Intermittent fasting has taken the world by storm in recent years. Due to its colossal spike in many health and wellness communities, this dieting strategy has branched into an absurd amount of forms. Consequently, the true definition of intermittent fasting has started to get cloudy amongst its many variations.
Please know that this isn’t an opinion-based article about the efficacy of intermittent fasting, but rather a simple reminder of what it truly is. This clarification is absolutely critical as consistent language is key for proper prescription and adherence to health advice. Just imagine a dietician recommending a specific diet program, only for you to go off and do something completely different because that’s what you saw in a magazine.
If we want to continue to push the envelope for health and wellness, we must be on the same page to begin with.
Intermittent Fasting vs. Time-Restricted Feeding
Yes, these are two different things. Although they both fall under the weight loss strategies that involve energy restriction, they hold some key differences. Intermittent fasting (IF) can take on several forms, so let’s begin by clarifying what it isn’t.
Intermittent fasting is not about limiting your daily window of eating.
The proper form of this caloric-restriction strategy is performed in two main ways. Either you limit your energy intake by >60% on 2–3 days per week, or you go on a complete fast of at least 24 hours once every week, month, or every few months (all depending on the person and program). On the days when there is no intervention, one will be feeding ‘ad libitum’ (eating as desired). If this occurs consistently every other day, it is officially labeled as alternate day fasting. The fasting portion of all IF methods is usually a ‘water-only’ fast in which water and teas/minerals are allowed, but any calories or sweeteners are a no go. Just to clarify…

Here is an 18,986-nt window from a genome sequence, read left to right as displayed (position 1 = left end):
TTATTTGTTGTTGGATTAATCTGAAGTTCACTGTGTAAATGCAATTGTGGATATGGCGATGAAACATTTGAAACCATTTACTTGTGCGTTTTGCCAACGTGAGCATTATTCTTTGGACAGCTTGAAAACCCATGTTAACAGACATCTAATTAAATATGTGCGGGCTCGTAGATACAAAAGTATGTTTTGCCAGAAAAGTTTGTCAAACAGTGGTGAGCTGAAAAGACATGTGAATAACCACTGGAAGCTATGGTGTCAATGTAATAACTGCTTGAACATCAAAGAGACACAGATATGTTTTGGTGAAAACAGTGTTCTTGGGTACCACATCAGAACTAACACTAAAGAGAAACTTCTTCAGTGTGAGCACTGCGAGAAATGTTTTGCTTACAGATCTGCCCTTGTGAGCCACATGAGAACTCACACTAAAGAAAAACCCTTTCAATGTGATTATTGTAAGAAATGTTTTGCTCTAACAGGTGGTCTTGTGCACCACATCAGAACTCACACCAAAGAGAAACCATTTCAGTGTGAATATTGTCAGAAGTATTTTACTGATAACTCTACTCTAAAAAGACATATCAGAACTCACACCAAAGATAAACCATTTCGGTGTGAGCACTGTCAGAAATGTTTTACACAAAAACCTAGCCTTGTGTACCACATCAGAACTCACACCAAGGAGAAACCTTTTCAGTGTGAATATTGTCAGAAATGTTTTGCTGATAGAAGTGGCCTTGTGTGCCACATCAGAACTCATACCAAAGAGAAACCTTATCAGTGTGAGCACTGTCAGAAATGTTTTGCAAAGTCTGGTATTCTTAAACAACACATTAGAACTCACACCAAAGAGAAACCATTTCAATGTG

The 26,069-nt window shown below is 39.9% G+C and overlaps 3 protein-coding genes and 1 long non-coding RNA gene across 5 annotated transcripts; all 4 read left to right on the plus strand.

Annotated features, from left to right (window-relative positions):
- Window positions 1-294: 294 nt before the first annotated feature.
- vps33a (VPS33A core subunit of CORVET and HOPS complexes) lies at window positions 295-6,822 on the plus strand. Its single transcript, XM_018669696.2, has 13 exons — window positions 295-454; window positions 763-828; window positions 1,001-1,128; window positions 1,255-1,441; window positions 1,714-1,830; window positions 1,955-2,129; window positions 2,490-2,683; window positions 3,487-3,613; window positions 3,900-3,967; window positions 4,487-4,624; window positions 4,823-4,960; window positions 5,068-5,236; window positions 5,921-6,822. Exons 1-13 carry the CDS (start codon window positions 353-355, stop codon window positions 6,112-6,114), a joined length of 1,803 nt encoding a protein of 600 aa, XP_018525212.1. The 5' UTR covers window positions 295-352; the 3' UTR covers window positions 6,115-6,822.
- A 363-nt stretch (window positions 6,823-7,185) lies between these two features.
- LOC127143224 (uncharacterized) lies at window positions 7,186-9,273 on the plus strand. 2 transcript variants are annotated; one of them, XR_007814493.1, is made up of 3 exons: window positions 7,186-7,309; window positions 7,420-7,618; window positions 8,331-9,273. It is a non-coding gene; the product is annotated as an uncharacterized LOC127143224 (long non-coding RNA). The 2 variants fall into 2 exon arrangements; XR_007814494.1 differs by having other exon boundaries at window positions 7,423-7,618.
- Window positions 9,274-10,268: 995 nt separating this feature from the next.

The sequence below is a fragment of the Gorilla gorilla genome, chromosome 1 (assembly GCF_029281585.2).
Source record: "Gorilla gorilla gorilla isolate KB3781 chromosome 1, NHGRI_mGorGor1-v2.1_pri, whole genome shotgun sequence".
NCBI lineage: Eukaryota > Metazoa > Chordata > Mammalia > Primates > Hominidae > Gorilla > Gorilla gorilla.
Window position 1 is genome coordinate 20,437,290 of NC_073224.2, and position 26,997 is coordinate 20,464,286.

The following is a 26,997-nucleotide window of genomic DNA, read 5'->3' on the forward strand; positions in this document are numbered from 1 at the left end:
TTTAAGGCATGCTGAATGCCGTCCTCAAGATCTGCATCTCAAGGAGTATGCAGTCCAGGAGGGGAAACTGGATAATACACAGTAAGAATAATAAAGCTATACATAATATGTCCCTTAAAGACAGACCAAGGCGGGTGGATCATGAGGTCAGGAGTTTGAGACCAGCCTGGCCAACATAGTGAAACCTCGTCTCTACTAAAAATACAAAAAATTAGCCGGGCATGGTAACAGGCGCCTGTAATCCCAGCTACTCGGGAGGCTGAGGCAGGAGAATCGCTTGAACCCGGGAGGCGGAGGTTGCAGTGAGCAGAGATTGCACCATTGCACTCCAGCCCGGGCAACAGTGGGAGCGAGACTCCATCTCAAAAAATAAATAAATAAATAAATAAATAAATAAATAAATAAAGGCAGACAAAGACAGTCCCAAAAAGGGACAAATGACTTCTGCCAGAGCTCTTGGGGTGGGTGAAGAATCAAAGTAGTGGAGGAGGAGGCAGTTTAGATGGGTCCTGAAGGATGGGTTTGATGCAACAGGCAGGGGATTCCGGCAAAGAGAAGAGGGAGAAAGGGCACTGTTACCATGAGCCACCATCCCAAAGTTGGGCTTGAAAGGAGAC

Intermittent fasting (IF) = alternating between periods of restricting calories or completely fasting, and eating ad libitum.
Time-restricted feeding, however, is something we’re a little more familiar with. This occurs when you limit the hours you eat each day to a feeding window. This can also take on several forms, with ratios (fasting/feeding) including 14/10, 16/8, and even 18/6. The most common definition for TRF is limiting the daily period of food intake to 8–10 hours or less on most days of the week. Again, just to clarify…
Time-restricted feeding (TRF) = limiting your daily feeding window as a means to lower your day-to-day caloric intake.
Again, I won’t get too ‘food political’ here and dive into the pros and cons. The reality is, research around health, and especially nutrition, can often fall short due to the sheer complexity of what is trying to be studied. If you’re an apparently healthy individual (with no chronic diseases), then experimentation is never a bad idea. Just know that adherence to weight loss is the greatest predictor of sustainable success.
The healthiest relationship with food is the one you can see yourself keeping for the long term. Whether that includes intermittent fasting or not isn’t a game changer.
Let this be heard loud and clear: intermittent fasting and time-restricted feeding are two very different things. While the general public views intermittent fasting as a strategy to shrink the daily ‘feeding window’, its true form is alternating between periods of restricting calories and eating ad libitum. This can occur several times per week or may involve longer fasting periods interspersed throughout the year.
As the health and wellness industry grows, diets and exercise regimes will only continue to become more complex. Throughout this development, we must strive to set consistent language and standards to remain on the same page. Only then will we continue to push the envelope in health education and optimize our reach to the world around us.